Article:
VOGONS


First post, by sangokushi

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I saw IBM and Dell made floppy drives with parallel port cable. Does anyone know if those drives have a proprietary cable? If there are drivers for these floppy drives to work on any laptop? Thanks.

Reply 1 of 10, by mkarcher

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As far as I know, the cables are proprietary. If your laptop has a 486 or later processor, chances are high it uses an integrated Super-I/O chip that contains both the floppy controller and the parallel port, and has a special control bit that converts the parallel port into an external FDC port. The datasheet of the super I/O chip should contain the pin assignment, so you can map parallel port pins to floppy pins if you know which Super-I/O chip is inside your laptop.

This also means that drives for different laptops that use the same Super I/O chip might be exchangable. I don't know whether the power supply for the external floppy is routed through the Super I/O or different laptops use different proprietary circuits to provide the +5V output to the drive.

Reply 2 of 10, by sangokushi

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mkarcher wrote on 2020-09-05, 19:52:

As far as I know, the cables are proprietary. If your laptop has a 486 or later processor, chances are high it uses an integrated Super-I/O chip that contains both the floppy controller and the parallel port, and has a special control bit that converts the parallel port into an external FDC port. The datasheet of the super I/O chip should contain the pin assignment, so you can map parallel port pins to floppy pins if you know which Super-I/O chip is inside your laptop.

This also means that drives for different laptops that use the same Super I/O chip might be exchangable. I don't know whether the power supply for the external floppy is routed through the Super I/O or different laptops use different proprietary circuits to provide the +5V output to the drive.

Thanks for much! My laptop's built-in floppy drive is broken. I saw those parallel port floppy drives on eBay are under $20.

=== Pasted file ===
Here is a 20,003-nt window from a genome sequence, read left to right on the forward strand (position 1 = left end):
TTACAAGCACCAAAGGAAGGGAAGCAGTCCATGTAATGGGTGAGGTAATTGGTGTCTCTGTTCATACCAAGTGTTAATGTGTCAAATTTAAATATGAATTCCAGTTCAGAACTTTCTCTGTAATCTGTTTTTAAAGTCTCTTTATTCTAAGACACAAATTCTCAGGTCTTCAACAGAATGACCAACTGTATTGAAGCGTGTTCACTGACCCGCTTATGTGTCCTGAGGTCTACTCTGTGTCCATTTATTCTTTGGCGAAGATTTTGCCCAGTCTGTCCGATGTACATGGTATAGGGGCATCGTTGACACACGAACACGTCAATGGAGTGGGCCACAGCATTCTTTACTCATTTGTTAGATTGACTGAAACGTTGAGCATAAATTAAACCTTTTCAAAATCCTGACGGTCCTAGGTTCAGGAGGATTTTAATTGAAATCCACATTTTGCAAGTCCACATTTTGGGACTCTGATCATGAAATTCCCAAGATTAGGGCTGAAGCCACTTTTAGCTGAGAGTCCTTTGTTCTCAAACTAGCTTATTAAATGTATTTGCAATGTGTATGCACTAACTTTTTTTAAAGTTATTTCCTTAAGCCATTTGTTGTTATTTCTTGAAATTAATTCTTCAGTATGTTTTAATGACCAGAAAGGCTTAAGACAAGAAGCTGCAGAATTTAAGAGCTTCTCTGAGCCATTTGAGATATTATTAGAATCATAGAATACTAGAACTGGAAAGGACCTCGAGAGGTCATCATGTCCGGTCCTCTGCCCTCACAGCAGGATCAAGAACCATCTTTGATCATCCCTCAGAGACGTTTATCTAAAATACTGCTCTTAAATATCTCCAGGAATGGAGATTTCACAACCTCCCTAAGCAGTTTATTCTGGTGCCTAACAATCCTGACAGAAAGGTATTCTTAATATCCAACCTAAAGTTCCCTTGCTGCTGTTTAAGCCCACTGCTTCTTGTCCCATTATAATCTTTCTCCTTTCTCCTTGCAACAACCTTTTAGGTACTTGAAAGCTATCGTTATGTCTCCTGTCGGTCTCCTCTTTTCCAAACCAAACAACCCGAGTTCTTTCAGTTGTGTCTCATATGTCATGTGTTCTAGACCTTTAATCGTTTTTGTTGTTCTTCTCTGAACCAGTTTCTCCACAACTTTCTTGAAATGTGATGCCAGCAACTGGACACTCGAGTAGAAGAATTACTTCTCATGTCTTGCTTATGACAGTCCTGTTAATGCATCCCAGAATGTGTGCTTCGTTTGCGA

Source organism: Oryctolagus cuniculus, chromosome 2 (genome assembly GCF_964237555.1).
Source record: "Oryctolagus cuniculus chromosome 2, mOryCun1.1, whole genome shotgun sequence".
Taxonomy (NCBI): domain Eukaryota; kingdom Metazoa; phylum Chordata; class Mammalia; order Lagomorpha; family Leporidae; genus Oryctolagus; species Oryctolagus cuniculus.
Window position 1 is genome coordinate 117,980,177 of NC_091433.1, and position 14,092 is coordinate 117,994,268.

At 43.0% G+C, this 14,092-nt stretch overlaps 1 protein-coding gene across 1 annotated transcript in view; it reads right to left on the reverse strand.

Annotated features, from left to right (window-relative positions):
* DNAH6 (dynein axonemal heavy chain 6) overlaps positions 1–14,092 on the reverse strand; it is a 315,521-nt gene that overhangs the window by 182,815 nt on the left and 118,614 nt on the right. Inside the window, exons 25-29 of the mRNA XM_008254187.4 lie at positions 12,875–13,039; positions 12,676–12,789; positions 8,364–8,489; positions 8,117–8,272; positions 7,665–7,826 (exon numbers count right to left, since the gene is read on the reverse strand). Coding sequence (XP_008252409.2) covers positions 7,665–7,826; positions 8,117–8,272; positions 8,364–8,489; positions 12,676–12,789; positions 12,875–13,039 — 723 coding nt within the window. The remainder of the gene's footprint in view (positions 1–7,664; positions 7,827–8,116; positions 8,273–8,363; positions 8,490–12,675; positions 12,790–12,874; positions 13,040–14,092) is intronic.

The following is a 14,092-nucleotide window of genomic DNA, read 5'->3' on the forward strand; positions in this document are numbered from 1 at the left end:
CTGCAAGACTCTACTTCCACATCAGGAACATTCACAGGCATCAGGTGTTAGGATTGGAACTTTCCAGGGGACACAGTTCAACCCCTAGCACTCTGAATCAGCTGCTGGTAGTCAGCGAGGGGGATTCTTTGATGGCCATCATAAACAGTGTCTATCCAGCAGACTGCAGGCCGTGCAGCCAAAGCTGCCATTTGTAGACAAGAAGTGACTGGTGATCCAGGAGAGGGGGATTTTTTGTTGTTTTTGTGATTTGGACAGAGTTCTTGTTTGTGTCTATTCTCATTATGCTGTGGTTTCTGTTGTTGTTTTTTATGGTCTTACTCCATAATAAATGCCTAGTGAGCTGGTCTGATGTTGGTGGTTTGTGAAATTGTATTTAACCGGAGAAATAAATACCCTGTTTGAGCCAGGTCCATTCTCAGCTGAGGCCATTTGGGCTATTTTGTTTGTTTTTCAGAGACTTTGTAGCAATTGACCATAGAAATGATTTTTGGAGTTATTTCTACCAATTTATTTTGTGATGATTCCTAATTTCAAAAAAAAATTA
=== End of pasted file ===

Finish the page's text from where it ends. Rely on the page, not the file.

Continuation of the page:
The microsolutions backpack parallel floppy drive can go up to $100.

Reply 3 of 10, by mkarcher

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sangokushi wrote on 2020-09-05, 20:53:
mkarcher wrote on 2020-09-05, 19:52:

As far as I know, the cables are proprietary. If your laptop has a 486 or later processor, chances are high it uses an integrated Super-I/O chip that contains both the floppy controller and the parallel port, and has a special control bit that converts the parallel port into an external FDC port. The datasheet of the super I/O chip should contain the pin assignment, so you can map parallel port pins to floppy pins if you know which Super-I/O chip is inside your laptop.

This also means that drives for different laptops that use the same Super I/O chip might be exchangable. I don't know whether the power supply for the external floppy is routed through the Super I/O or different laptops use different proprietary circuits to provide the +5V output to the drive.

Thanks for much! My laptop's built-in floppy drive is broken. I saw those parallel port floppy drives on eBay are under $20.
The microsolutions backpack parallel floppy drive can go up to $100.

Oh, maybe I missed the point of your question. I answered your question under the assumption that you are talking about external floppy drives as a vendor option. These drives usually use the internal floppy controller. The parallel port pins get repurposed as floppy controller interface pins. This only works if the BIOS and hardware of your laptop are built to support such a drive, and you use a drive compatible to your laptop.

The backpack drives are a completely different thing: With this kind of drive, the parallel port is still used as parallel port, and the external drive contains it own floppy controller. The protocol used for communicating with the drive does not depend on the hardware, so the backpack drive will work with any laptop.